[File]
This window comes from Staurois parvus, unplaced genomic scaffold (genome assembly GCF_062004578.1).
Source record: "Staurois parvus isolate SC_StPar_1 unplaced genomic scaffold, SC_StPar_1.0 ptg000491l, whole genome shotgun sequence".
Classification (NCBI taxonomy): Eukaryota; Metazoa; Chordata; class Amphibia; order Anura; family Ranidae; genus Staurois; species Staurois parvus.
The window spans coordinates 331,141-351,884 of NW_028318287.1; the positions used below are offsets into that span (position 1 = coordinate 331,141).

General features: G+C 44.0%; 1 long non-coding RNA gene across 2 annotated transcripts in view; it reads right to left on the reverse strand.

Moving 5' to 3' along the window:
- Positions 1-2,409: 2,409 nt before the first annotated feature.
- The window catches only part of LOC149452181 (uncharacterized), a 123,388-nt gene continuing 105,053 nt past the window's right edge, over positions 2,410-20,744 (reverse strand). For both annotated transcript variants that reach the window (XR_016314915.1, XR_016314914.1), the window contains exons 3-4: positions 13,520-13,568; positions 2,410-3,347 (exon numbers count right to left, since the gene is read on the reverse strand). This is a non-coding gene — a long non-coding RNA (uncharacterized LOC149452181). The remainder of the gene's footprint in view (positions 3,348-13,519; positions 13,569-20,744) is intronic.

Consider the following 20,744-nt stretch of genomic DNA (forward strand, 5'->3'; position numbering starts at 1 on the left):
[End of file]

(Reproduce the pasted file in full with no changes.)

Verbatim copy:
This window comes from Staurois parvus, unplaced genomic scaffold (genome assembly GCF_062004578.1).
Source record: "Staurois parvus isolate SC_StPar_1 unplaced genomic scaffold, SC_StPar_1.0 ptg000491l, whole genome shotgun sequence".
Classification (NCBI taxonomy): Eukaryota; Metazoa; Chordata; class Amphibia; order Anura; family Ranidae; genus Staurois; species Staurois parvus.
The window spans coordinates 331,141-351,884 of NW_028318287.1; the positions used below are offsets into that span (position 1 = coordinate 331,141).

General features: G+C 44.0%; 1 long non-coding RNA gene across 2 annotated transcripts in view; it reads right to left on the reverse strand.

Moving 5' to 3' along the window:
- Positions 1-2,409: 2,409 nt before the first annotated feature.
- The window catches only part of LOC149452181 (uncharacterized), a 123,388-nt gene continuing 105,053 nt past the window's right edge, over positions 2,410-20,744 (reverse strand). For both annotated transcript variants that reach the window (XR_016314915.1, XR_016314914.1), the window contains exons 3-4: positions 13,520-13,568; positions 2,410-3,347 (exon numbers count right to left, since the gene is read on the reverse strand). This is a non-coding gene — a long non-coding RNA (uncharacterized LOC149452181). The remainder of the gene's footprint in view (positions 3,348-13,519; positions 13,569-20,744) is intronic.

Consider the following 20,744-nt stretch of genomic DNA (forward strand, 5'->3'; position numbering starts at 1 on the left):